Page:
Protection from Hatred

Jul 05, 2024

Late last month a news story reported an incident of online hate that targeted a social media post about a Pride-focussed craft project of a pre-primary class on Nova Scotia’s south shore.  The activity highlighted inclusion ahead of Lunenburg County Pride which begins this weekend.

“…hundreds of people on Facebook commented on a post about a school on the South Shore, that shows a table with art supplies and a sign that says "Create Your Own Drag Queen." Some made hateful comments about the 2SLGBTQ+ community.”

This incident came on the heels of a statement from Commission CEO Joseph Fraser calling for action to address increasingly hostile and discriminatory treatment targeting members of the queer and trans community.

Social media can be a platform where hateful rhetoric seeds division without any basis in fact or evidence to support sometimes harmful claims.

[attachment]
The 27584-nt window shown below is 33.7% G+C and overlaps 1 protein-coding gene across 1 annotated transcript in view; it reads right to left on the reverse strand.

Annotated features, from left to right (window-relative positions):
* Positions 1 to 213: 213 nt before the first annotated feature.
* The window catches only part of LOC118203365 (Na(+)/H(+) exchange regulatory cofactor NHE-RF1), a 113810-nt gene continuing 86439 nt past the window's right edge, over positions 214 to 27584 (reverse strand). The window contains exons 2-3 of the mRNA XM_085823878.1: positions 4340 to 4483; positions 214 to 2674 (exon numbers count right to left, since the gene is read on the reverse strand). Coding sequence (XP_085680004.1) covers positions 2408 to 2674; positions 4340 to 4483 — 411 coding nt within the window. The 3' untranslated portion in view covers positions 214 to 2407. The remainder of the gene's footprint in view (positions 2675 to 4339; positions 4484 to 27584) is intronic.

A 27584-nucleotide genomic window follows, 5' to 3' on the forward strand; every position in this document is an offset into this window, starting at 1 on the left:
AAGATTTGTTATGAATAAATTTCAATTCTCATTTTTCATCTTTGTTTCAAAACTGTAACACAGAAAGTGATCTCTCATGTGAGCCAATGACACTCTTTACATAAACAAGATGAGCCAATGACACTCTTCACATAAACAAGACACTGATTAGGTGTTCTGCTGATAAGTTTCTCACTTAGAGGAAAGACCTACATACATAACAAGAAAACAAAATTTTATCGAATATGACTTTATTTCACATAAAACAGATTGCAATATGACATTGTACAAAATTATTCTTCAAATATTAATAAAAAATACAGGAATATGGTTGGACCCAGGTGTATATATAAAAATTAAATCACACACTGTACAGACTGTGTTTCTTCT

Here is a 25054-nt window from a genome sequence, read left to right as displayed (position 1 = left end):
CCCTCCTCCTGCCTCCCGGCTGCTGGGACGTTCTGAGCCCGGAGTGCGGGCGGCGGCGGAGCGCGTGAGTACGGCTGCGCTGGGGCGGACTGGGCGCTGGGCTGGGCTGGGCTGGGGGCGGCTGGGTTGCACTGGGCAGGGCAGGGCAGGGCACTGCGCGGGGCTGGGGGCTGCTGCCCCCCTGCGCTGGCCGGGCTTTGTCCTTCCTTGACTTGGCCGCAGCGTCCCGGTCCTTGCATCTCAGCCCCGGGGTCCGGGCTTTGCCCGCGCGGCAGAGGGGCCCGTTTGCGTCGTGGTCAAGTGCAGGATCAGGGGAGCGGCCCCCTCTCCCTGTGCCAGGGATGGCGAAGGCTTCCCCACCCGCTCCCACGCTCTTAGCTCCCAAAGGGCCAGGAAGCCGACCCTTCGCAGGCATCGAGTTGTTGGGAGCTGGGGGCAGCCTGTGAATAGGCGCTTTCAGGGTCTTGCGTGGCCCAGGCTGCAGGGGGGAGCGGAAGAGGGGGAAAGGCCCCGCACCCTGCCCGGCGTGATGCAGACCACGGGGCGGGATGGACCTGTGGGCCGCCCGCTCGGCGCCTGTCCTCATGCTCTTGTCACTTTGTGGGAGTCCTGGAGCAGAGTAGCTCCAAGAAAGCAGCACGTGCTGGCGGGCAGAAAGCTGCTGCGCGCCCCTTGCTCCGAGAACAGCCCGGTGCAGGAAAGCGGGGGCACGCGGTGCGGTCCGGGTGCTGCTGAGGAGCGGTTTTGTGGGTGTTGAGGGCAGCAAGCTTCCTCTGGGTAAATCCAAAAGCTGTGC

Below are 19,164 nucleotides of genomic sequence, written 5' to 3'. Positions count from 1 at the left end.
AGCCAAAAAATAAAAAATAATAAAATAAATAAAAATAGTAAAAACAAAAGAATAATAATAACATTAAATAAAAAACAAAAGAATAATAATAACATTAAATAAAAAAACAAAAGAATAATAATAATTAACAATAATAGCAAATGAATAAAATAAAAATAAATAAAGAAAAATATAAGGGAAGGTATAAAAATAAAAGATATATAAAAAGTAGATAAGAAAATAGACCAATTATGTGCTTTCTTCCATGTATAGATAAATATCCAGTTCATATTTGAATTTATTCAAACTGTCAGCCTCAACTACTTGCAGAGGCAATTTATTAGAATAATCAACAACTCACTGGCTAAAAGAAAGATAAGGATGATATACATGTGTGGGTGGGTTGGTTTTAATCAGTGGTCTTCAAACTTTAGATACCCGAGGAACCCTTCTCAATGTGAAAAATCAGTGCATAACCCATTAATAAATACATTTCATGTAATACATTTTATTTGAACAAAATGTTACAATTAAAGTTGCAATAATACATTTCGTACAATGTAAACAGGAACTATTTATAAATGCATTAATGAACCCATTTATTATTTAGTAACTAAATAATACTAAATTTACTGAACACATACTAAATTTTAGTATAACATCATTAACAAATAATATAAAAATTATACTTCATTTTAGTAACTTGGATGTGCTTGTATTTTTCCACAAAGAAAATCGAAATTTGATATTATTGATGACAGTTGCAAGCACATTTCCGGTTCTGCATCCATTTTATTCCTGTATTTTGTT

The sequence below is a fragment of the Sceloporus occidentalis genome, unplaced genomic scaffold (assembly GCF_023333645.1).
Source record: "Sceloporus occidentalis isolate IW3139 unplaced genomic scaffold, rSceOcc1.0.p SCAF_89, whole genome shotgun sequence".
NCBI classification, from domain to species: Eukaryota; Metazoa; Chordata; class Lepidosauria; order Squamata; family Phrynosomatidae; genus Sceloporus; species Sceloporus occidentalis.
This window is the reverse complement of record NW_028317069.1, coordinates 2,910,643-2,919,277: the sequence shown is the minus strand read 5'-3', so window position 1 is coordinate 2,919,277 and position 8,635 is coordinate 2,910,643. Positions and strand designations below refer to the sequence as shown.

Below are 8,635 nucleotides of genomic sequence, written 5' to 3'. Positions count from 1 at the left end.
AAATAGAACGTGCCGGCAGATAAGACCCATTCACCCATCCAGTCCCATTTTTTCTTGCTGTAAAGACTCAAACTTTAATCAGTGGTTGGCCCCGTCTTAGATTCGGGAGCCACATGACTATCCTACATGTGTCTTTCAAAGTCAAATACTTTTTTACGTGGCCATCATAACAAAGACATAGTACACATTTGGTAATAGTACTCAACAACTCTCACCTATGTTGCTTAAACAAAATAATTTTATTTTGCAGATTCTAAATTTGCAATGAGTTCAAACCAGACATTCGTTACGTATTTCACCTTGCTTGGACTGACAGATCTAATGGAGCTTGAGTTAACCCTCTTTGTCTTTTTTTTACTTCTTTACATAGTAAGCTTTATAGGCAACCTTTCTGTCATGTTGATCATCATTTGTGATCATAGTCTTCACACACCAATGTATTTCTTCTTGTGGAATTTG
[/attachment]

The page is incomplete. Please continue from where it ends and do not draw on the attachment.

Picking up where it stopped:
When considering the impacts of malicious, hateful or divisive commentary – and how laws are used to defend all parties in these matters - it can be helpful to understand how similar incidents unfold in jurisdictions outside of Nova Scotia. Recent cases from BC, Saskatchewan and Ontario saw similar situations resulting in costs to those perpetuating hate in amounts ranging from $10,000 - $17,500. The Supreme Court of Canada has also ruled that freedom of expression (free speech) does not include discriminatory hate speech targeting protected groups.

Sexual orientation, gender identity and gender expression are protected characteristics under the Nova Scotia Human Rights Act. If you experience discrimination or harassment based on your identity, you should contact the Commission. Any threats or actual violence against you or your loved ones, however, are police matters.

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